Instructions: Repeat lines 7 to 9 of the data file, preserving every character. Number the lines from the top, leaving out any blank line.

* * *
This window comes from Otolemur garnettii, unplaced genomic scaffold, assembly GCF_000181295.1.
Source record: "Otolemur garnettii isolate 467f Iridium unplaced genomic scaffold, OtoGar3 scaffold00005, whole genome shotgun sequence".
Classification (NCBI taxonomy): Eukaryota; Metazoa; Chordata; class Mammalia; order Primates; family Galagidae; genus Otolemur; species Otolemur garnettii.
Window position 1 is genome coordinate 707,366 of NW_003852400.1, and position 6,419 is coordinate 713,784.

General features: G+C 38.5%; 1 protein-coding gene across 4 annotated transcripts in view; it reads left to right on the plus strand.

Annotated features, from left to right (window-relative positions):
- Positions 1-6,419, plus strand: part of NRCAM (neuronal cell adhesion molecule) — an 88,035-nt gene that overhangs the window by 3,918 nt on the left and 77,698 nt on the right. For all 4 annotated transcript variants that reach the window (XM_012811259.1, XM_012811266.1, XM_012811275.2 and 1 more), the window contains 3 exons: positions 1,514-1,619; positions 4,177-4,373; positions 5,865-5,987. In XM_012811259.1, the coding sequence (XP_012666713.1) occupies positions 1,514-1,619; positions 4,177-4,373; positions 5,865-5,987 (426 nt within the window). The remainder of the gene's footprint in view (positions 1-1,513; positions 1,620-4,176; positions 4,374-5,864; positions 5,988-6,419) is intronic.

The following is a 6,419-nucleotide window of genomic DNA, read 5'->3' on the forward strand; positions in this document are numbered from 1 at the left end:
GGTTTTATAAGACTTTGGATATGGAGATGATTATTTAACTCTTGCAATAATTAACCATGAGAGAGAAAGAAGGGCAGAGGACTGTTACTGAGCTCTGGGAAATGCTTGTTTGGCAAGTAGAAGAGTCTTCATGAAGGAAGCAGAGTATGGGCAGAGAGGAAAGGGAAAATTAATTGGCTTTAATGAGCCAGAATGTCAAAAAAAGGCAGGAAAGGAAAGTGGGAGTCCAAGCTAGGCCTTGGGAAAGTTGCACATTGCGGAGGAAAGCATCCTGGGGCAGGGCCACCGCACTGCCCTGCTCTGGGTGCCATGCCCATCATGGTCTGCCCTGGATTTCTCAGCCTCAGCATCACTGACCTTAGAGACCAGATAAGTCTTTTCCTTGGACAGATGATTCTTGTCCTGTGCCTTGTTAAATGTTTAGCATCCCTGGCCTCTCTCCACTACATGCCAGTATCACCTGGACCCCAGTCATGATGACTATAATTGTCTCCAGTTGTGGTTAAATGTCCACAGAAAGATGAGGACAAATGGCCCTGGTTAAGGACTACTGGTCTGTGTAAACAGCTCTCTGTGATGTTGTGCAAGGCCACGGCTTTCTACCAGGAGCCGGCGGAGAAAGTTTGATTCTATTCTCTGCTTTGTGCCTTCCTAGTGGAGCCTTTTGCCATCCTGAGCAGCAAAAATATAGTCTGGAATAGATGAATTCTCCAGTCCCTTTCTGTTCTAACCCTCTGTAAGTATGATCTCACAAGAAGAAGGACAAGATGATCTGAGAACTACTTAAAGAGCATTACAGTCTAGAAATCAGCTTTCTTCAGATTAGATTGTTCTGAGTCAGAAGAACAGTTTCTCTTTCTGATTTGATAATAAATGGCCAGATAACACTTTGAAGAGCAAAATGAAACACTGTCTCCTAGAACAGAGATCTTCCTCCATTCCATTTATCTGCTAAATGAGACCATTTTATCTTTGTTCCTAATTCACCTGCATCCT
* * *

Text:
- Positions 1-6,419, plus strand: part of NRCAM (neuronal cell adhesion molecule) — an 88,035-nt gene that overhangs the window by 3,918 nt on the left and 77,698 nt on the right. For all 4 annotated transcript variants that reach the window (XM_012811259.1, XM_012811266.1, XM_012811275.2 and 1 more), the window contains 3 exons: positions 1,514-1,619; positions 4,177-4,373; positions 5,865-5,987. In XM_012811259.1, the coding sequence (XP_012666713.1) occupies positions 1,514-1,619; positions 4,177-4,373; positions 5,865-5,987 (426 nt within the window). The remainder of the gene's footprint in view (positions 1-1,513; positions 1,620-4,176; positions 4,374-5,864; positions 5,988-6,419) is intronic.

The following is a 6,419-nucleotide window of genomic DNA, read 5'->3' on the forward strand; positions in this document are numbered from 1 at the left end:
GGTTTTATAAGACTTTGGATATGGAGATGATTATTTAACTCTTGCAATAATTAACCATGAGAGAGAAAGAAGGGCAGAGGACTGTTACTGAGCTCTGGGAAATGCTTGTTTGGCAAGTAGAAGAGTCTTCATGAAGGAAGCAGAGTATGGGCAGAGAGGAAAGGGAAAATTAATTGGCTTTAATGAGCCAGAATGTCAAAAAAAGGCAGGAAAGGAAAGTGGGAGTCCAAGCTAGGCCTTGGGAAAGTTGCACATTGCGGAGGAAAGCATCCTGGGGCAGGGCCACCGCACTGCCCTGCTCTGGGTGCCATGCCCATCATGGTCTGCCCTGGATTTCTCAGCCTCAGCATCACTGACCTTAGAGACCAGATAAGTCTTTTCCTTGGACAGATGATTCTTGTCCTGTGCCTTGTTAAATGTTTAGCATCCCTGGCCTCTCTCCACTACATGCCAGTATCACCTGGACCCCAGTCATGATGACTATAATTGTCTCCAGTTGTGGTTAAATGTCCACAGAAAGATGAGGACAAATGGCCCTGGTTAAGGACTACTGGTCTGTGTAAACAGCTCTCTGTGATGTTGTGCAAGGCCACGGCTTTCTACCAGGAGCCGGCGGAGAAAGTTTGATTCTATTCTCTGCTTTGTGCCTTCCTAGTGGAGCCTTTTGCCATCCTGAGCAGCAAAAATATAGTCTGGAATAGATGAATTCTCCAGTCCCTTTCTGTTCTAACCCTCTGTAAGTATGATCTCACAAGAAGAAGGACAAGATGATCTGAGAACTACTTAAAGAGCATTACAGTCTAGAAATCAGCTTTCTTCAGATTAGATTGTTCTGAGTCAGAAGAACAGTTTCTCTTTCTGATTTGATAATAAATGGCCAGATAACACTTTGAAGAGCAAAATGAAACACTGTCTCCTAGAACAGAGATCTTCCTCCATTCCATTTATCTGCTAAATGAGACCATTTTATCTTTGTTCCTAATTCACCTGCATCCT